Tom Moses (JLT-Condor) on climbing Michaelgate: “Hit the cobbles first, it’s so much easier if you’re the first rider. If you can get in the gutter on the left hand side it’s not that bad. The cobbles are really rough though.”
Last year Yanto Barker kicked away from a four man break to win the Lincoln GP on the climb of Michaelgate and unless someone decides to go for a long range break I would expect that this years winner will come from a similar scenario. Numerous people have already written off Mark Cavendish’s chances because of the finishing climb and, it’s true, he is a long shot however he is clearly a good enough climber to make it round the circuit and compete for the win. I think the favourites have to be the pro guys; Thwaites (who holds the Strava record on the climb), Pete Kennaugh and Ian Stannard but you can’t discount some of the stronger domestic guys like Steve Lampier, Yanto Barker or Tom Moses.
Yanto Barker (ONE Pro Cycling) on the Domestic teams: “There has rarely been a time when there are so many teams who are strong enough and are organised enough with enough good riders to actually influence the race.”
Perhaps more important though is where to watch the action unfold. The obvious plan would be to set up camp on Michaelgate early in the morning and spend your day there. If you do fancy that then put your camping chairs down on the climb just beyond the halfway point where the climb kinks to the left. Don’t bother to pack any sandwiches though because the historic and delicious Browne’s Pie Shop is just up the road. If you are looking for somewhere a little quieter then head out onto the countryside course and stick your picnic blanket down in Scampton village. The climb out of Scampton is one of the hardest ones on the countryside course although it’s not really overly testing. You will get to watch the men twice and the elite women once and when they’ve passed through you can either head back into Lincoln to try and catch them again or, alternatively, pitch up at the Dambsuters Inn and enjoy your afternoon!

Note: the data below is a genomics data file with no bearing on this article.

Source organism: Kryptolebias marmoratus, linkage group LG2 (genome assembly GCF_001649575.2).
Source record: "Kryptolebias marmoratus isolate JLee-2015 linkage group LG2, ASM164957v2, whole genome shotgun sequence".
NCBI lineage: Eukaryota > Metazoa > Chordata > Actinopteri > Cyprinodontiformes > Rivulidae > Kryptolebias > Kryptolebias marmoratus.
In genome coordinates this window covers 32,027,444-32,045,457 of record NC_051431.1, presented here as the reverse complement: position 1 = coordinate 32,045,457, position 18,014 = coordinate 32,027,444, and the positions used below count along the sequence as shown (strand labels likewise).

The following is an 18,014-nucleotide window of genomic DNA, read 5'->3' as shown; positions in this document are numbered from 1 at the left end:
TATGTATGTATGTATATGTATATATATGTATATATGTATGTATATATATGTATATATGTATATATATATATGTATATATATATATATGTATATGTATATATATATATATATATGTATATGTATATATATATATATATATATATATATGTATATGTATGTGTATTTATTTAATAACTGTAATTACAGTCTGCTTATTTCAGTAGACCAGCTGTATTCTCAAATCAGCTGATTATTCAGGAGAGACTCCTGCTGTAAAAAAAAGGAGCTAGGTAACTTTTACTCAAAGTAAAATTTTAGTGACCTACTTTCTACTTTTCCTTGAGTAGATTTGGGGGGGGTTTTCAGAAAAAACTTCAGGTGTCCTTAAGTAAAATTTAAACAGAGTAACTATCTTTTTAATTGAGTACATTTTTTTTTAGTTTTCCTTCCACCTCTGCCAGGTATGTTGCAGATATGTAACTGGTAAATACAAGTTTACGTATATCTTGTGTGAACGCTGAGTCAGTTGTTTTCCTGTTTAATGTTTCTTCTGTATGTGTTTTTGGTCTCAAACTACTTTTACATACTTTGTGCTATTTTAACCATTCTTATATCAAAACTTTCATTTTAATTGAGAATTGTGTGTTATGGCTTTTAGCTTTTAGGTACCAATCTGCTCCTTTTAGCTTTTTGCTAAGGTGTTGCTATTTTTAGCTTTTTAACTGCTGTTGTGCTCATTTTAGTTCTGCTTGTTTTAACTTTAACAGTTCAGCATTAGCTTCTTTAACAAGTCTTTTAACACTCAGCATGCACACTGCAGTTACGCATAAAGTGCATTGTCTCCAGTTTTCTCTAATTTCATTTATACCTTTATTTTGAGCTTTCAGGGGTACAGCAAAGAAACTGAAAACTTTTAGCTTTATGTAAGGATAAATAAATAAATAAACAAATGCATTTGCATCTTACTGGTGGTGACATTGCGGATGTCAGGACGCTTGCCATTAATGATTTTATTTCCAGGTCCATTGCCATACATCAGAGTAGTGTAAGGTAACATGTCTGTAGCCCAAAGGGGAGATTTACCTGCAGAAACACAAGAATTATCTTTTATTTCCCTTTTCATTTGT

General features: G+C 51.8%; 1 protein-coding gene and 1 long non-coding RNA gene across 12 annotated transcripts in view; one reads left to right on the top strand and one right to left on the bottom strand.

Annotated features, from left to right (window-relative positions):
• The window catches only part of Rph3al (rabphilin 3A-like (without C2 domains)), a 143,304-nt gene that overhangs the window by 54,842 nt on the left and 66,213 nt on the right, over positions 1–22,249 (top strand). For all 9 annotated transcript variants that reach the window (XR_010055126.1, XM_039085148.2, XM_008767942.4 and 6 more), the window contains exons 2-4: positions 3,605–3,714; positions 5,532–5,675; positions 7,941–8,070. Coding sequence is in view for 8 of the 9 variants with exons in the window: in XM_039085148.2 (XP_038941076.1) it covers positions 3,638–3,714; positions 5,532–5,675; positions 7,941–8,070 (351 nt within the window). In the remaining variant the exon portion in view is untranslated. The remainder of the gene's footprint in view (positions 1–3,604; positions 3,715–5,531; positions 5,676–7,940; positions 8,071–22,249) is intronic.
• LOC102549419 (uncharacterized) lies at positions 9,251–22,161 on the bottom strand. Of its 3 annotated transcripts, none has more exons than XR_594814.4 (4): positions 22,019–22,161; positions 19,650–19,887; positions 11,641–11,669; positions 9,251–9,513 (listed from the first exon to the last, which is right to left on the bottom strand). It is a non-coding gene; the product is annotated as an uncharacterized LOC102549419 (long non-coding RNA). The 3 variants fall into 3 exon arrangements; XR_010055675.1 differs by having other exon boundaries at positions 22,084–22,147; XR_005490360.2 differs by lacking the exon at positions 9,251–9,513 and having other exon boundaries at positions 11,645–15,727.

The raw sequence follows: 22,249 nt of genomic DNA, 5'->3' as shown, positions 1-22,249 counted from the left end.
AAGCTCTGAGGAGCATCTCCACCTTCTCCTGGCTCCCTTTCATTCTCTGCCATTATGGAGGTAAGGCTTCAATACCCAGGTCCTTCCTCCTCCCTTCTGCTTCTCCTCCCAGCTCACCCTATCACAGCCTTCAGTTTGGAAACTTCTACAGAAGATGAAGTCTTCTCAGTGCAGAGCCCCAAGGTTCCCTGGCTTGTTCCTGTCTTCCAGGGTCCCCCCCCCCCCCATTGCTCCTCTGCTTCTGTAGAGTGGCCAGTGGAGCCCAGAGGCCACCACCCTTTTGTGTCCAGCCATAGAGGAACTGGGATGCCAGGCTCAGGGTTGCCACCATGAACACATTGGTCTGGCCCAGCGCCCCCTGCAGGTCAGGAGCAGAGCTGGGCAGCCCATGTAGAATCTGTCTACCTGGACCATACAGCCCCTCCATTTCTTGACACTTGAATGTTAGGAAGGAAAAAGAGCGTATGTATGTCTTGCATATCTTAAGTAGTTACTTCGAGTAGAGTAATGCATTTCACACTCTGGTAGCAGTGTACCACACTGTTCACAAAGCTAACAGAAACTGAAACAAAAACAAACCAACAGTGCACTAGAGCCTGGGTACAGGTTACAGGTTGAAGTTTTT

There’s two keys to this race; wind and Michaelgate. The long range forecast for next weekend suggests that the wind will be quite strong but not extreme. Anyone expecting two easy opening laps before the race hits the cobbled climbs of Lincoln will be sorely disappointed as they find themselves, and a significant percentage of the peloton, dumped into the gutters of Lincolnshire as the strongest teams force the pace. This should suit the domestic teams as they will be able to field full strength squads and Sky should also benefit but it will be an incredibly hard day for the Continental Pros who are racing with no team mates. One thing is guaranteed though, the British public’s appetite for pro cycling is rampant but the course designs have crafted an incredible course that should satiate that appetite.